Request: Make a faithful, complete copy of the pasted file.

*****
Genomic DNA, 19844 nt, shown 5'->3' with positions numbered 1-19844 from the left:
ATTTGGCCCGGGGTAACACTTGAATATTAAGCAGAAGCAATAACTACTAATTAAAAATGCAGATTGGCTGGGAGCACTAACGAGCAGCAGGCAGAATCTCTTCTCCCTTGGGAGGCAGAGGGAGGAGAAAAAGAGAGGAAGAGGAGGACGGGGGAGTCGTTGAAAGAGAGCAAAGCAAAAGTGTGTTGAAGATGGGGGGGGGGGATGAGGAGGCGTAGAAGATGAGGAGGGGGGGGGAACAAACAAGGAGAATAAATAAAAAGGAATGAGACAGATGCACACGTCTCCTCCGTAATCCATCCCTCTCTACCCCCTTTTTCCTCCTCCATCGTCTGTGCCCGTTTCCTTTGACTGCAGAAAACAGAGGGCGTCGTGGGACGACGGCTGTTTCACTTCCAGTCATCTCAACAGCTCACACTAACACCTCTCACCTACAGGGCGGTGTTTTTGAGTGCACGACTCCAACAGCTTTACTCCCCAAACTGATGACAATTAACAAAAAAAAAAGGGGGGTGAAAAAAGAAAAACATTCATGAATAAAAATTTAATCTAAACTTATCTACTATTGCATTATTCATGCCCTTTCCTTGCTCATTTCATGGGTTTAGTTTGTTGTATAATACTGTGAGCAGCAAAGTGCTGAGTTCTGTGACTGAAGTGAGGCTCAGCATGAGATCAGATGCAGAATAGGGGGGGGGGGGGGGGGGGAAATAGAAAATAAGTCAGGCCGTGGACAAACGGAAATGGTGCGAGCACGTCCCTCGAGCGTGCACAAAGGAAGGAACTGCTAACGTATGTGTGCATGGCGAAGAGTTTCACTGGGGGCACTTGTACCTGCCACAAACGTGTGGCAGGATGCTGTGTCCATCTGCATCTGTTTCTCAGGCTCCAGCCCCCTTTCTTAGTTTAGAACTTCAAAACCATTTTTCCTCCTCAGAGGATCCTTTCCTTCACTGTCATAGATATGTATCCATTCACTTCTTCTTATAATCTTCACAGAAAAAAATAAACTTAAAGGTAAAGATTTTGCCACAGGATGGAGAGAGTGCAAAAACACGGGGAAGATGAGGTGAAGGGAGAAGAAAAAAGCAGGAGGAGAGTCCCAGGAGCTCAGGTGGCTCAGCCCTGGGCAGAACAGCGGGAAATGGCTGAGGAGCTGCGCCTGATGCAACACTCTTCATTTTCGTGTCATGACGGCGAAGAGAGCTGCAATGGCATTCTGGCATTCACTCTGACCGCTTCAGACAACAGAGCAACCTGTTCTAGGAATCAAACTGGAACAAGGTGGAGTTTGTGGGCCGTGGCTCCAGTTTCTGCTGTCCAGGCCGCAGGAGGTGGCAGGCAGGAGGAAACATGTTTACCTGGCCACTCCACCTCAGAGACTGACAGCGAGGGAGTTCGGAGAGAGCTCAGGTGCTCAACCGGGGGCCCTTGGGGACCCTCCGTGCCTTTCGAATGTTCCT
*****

Genomic DNA, 19844 nt, shown 5'->3' with positions numbered 1-19844 from the left:
ATTTGGCCCGGGGTAACACTTGAATATTAAGCAGAAGCAATAACTACTAATTAAAAATGCAGATTGGCTGGGAGCACTAACGAGCAGCAGGCAGAATCTCTTCTCCCTTGGGAGGCAGAGGGAGGAGAAAAAGAGAGGAAGAGGAGGACGGGGGAGTCGTTGAAAGAGAGCAAAGCAAAAGTGTGTTGAAGATGGGGGGGGGGGATGAGGAGGCGTAGAAGATGAGGAGGGGGGGGGAACAAACAAGGAGAATAAATAAAAAGGAATGAGACAGATGCACACGTCTCCTCCGTAATCCATCCCTCTCTACCCCCTTTTTCCTCCTCCATCGTCTGTGCCCGTTTCCTTTGACTGCAGAAAACAGAGGGCGTCGTGGGACGACGGCTGTTTCACTTCCAGTCATCTCAACAGCTCACACTAACACCTCTCACCTACAGGGCGGTGTTTTTGAGTGCACGACTCCAACAGCTTTACTCCCCAAACTGATGACAATTAACAAAAAAAAAAGGGGGGTGAAAAAAGAAAAACATTCATGAATAAAAATTTAATCTAAACTTATCTACTATTGCATTATTCATGCCCTTTCCTTGCTCATTTCATGGGTTTAGTTTGTTGTATAATACTGTGAGCAGCAAAGTGCTGAGTTCTGTGACTGAAGTGAGGCTCAGCATGAGATCAGATGCAGAATAGGGGGGGGGGGGGGGGGGGAAATAGAAAATAAGTCAGGCCGTGGACAAACGGAAATGGTGCGAGCACGTCCCTCGAGCGTGCACAAAGGAAGGAACTGCTAACGTATGTGTGCATGGCGAAGAGTTTCACTGGGGGCACTTGTACCTGCCACAAACGTGTGGCAGGATGCTGTGTCCATCTGCATCTGTTTCTCAGGCTCCAGCCCCCTTTCTTAGTTTAGAACTTCAAAACCATTTTTCCTCCTCAGAGGATCCTTTCCTTCACTGTCATAGATATGTATCCATTCACTTCTTCTTATAATCTTCACAGAAAAAAATAAACTTAAAGGTAAAGATTTTGCCACAGGATGGAGAGAGTGCAAAAACACGGGGAAGATGAGGTGAAGGGAGAAGAAAAAAGCAGGAGGAGAGTCCCAGGAGCTCAGGTGGCTCAGCCCTGGGCAGAACAGCGGGAAATGGCTGAGGAGCTGCGCCTGATGCAACACTCTTCATTTTCGTGTCATGACGGCGAAGAGAGCTGCAATGGCATTCTGGCATTCACTCTGACCGCTTCAGACAACAGAGCAACCTGTTCTAGGAATCAAACTGGAACAAGGTGGAGTTTGTGGGCCGTGGCTCCAGTTTCTGCTGTCCAGGCCGCAGGAGGTGGCAGGCAGGAGGAAACATGTTTACCTGGCCACTCCACCTCAGAGACTGACAGCGAGGGAGTTCGGAGAGAGCTCAGGTGCTCAACCGGGGGCCCTTGGGGACCCTCCGTGCCTTTCGAATGTTCCT